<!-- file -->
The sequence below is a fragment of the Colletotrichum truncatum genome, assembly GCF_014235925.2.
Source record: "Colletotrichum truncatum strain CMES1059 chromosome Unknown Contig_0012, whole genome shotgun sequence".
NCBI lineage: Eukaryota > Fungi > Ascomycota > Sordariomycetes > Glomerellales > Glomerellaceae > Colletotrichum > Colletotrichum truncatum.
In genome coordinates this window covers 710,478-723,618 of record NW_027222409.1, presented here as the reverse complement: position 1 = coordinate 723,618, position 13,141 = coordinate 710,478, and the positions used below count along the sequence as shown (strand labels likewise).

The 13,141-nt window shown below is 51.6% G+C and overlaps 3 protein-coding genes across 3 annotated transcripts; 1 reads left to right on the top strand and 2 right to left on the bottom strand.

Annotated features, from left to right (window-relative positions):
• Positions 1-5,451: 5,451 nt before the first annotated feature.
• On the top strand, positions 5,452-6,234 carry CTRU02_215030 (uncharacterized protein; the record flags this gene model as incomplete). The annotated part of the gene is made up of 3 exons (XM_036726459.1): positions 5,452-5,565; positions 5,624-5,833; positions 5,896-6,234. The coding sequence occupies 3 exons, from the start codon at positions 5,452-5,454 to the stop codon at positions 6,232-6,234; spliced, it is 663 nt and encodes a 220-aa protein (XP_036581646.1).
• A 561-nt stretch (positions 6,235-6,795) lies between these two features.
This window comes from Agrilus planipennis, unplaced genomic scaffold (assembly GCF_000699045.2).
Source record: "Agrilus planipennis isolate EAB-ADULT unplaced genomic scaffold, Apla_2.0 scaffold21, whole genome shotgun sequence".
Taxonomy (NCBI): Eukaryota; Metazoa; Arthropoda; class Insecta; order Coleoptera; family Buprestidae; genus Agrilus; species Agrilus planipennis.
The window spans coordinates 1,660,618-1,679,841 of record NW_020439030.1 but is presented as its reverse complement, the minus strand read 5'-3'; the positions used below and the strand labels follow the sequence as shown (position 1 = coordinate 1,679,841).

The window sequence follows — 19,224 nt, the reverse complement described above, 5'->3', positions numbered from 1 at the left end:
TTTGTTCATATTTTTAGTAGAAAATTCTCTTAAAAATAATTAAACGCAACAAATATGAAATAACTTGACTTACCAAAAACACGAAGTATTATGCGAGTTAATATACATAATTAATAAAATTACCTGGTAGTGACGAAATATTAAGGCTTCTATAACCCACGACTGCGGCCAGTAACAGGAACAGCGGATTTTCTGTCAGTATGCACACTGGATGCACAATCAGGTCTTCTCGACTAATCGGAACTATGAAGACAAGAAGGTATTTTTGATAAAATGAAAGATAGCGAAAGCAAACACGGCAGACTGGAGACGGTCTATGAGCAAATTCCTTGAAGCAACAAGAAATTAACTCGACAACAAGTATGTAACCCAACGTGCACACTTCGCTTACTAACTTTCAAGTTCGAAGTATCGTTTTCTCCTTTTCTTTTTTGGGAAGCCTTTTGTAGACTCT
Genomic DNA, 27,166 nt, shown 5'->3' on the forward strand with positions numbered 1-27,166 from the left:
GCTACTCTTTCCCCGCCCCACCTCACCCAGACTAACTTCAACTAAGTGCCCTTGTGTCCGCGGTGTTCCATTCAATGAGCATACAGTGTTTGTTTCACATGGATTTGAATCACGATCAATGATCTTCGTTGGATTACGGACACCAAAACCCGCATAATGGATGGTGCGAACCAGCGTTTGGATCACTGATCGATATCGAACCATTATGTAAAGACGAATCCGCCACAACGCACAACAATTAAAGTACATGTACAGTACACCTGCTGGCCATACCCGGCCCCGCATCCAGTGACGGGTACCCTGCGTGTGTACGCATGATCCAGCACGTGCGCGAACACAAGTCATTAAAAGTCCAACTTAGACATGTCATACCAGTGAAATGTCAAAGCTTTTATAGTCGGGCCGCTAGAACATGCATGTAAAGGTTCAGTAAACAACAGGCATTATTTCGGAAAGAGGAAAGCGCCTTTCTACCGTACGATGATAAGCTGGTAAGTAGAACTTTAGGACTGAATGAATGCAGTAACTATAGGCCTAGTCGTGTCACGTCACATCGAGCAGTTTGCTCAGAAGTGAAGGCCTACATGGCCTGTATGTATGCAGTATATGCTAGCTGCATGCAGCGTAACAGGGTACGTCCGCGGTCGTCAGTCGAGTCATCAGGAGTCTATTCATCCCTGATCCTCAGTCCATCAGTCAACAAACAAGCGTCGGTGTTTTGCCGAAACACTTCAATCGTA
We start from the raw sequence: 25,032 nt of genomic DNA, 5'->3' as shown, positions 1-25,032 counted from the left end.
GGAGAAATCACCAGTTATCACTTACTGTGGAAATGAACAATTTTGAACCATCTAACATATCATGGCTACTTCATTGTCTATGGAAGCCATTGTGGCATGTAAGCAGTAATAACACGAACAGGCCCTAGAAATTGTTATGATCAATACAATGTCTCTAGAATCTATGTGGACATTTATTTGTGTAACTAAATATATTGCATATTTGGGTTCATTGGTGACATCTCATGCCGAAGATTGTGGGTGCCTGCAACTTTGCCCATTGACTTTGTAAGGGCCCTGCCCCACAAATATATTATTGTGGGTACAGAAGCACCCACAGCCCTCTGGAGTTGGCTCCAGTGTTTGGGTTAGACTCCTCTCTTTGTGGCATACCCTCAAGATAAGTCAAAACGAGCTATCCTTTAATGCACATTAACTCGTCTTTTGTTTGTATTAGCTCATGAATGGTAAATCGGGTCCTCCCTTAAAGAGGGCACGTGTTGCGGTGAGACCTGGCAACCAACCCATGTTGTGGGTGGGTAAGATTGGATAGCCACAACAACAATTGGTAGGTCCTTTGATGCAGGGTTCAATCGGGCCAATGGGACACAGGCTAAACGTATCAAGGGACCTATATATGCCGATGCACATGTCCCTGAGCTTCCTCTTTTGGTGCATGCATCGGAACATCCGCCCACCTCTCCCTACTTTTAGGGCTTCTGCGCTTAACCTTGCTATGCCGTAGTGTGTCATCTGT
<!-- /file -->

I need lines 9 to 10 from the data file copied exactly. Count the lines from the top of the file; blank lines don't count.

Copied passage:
• A 561-nt stretch (positions 6,235-6,795) lies between these two features.
This window comes from Agrilus planipennis, unplaced genomic scaffold (assembly GCF_000699045.2).